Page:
I reviewed Sandlands by Rosy Thornton as a member of #RBRT (and wasn’t I in for a treat!)
I gave this collection of short stories 5* out of 5*
A collection of linked short stories, all set in and around the small village of Blaxhall in the sandlings of coastal Suffolk, which is the reason for the title, ‘Sandlands’. The collection is inspired by the landscape of the area and its flora and fauna, as well as by its folklore and historical and cultural heritage. Six of the twelve stories focus around a particular bird, animal, wildflower or insect characteristic of the locality, from barn owl to butterfly. The book might be described as a collection of ghost stories; in fact, while one or two stories involve a more or less supernatural element, each of them deals in various ways with the tug of the past upon the present, and explores how past and present can intersect in unexpected ways. The stories uncover what is real and enduring beneath the surface of things.
What can I say about this book! I loved it; devoured it in one sitting.
And the cover! The image of the ethereal barn owl; the staring, seemingly unblinking, eye is, for me, a metaphor for the author’s depth of study, of research and knowledge of her subject.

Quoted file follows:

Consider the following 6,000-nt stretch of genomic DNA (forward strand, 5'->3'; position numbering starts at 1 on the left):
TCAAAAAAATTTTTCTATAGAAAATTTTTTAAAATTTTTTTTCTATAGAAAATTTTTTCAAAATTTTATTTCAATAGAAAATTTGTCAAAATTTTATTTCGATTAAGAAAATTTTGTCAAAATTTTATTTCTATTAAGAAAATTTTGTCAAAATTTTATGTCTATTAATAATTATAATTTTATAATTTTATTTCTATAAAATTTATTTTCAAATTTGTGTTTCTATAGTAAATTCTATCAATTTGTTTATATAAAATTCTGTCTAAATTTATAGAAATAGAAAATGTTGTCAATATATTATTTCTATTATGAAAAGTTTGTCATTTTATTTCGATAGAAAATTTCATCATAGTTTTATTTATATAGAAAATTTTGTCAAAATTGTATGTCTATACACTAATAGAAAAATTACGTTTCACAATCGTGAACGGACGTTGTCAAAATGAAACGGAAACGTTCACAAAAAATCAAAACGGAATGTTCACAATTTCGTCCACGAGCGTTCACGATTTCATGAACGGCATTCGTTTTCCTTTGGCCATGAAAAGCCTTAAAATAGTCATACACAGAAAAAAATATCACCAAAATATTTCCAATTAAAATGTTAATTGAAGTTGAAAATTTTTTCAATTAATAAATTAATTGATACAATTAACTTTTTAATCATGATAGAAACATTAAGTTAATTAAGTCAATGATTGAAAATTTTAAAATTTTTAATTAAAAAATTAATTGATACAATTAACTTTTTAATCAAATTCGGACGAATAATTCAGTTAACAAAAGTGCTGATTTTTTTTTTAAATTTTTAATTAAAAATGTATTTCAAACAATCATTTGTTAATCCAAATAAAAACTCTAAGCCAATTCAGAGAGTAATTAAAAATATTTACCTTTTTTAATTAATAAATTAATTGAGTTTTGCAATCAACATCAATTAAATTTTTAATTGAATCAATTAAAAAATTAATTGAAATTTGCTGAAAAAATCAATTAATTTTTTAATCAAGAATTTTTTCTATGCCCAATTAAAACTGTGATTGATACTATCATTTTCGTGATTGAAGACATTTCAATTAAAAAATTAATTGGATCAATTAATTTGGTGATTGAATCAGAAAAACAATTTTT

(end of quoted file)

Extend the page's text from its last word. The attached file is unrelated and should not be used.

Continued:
Sandlands encompasses sixteen short stories that are based around the Sussex landscape, traditions, the different seasons,human nature and nature itself
Rosy Thornton has an empathetic writing style. Her portrayal of all the diverse characters shows an instinctive knowledge of human emotions and reactions to various situations. Each anecdote is an excellent observation of people, fascinating in so many different ways, and each is satisfyingly complete
There are lots of entwining themes; of quiet humour, time shifts, mystery and ancient history, folklore, superstitions, life and death, nature and even sometimes, a subtle personification of nature and animals (see below).
The stories are told variously through first person and third person point of view; individual voices so different that it’s possible to envisage them… and certainly for the reader to empathise and react to every story in many different emotional ways.
But what struck me most as I savoured these tales was the beautiful poetic prose, the rhythmic flow of the narrative, the extensive and unique use of words,the syntax and the way Rosy Thornton ‘strings’ those words together. Let me show you what I mean. This is just one example. I could have dipped into this book anywhere but this sequence is taken from The Witch Bottle
“A soft, plosive pop, inaudible beyond the confines of the bottle, released the first gauzy wisp of smoke and with it a smouldering, acrid odour, Fire burn and cauldron bubble. Then came the flame. Bluish and tentative at first, it began to lap along a ridge of fabric, but quickly grew bolder, darkening to purple and rich red, then leapt, hungry and orange, to lick inside the glass. Finally it found a crack, the way to the outside air and life-giving oxygen– where, invigorated, it bucked and swayed its wild banshee dance, until it met the threads of Persian wool.
You just have to read these stories. I thoroughly recommend Sandlands.